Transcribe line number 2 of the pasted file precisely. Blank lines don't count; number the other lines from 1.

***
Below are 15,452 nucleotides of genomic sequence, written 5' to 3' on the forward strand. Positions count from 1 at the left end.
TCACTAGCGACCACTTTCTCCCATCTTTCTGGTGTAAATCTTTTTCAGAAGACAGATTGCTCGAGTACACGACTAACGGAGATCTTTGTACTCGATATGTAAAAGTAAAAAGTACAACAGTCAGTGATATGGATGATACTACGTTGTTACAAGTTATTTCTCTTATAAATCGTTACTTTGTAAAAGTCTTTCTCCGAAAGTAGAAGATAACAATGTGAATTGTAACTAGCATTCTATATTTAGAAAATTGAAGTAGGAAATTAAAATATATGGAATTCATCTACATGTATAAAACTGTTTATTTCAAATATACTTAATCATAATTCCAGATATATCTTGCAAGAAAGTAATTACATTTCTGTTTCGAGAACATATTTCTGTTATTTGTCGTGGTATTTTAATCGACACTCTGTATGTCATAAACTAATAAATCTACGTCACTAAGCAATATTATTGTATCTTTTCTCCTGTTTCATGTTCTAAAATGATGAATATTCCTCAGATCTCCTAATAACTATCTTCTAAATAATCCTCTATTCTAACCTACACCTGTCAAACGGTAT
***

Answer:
TCACTAGCGACCACTTTCTCCCATCTTTCTGGTGTAAATCTTTTTCAGAAGACAGATTGCTCGAGTACACGACTAACGGAGATCTTTGTACTCGATATGTAAAAGTAAAAAGTACAACAGTCAGTGATATGGATGATACTACGTTGTTACAAGTTATTTCTCTTATAAATCGTTACTTTGTAAAAGTCTTTCTCCGAAAGTAGAAGATAACAATGTGAATTGTAACTAGCATTCTATATTTAGAAAATTGAAGTAGGAAATTAAAATATATGGAATTCATCTACATGTATAAAACTGTTTATTTCAAATATACTTAATCATAATTCCAGATATATCTTGCAAGAAAGTAATTACATTTCTGTTTCGAGAACATATTTCTGTTATTTGTCGTGGTATTTTAATCGACACTCTGTATGTCATAAACTAATAAATCTACGTCACTAAGCAATATTATTGTATCTTTTCTCCTGTTTCATGTTCTAAAATGATGAATATTCCTCAGATCTCCTAATAACTATCTTCTAAATAATCCTCTATTCTAACCTACACCTGTCAAACGGTAT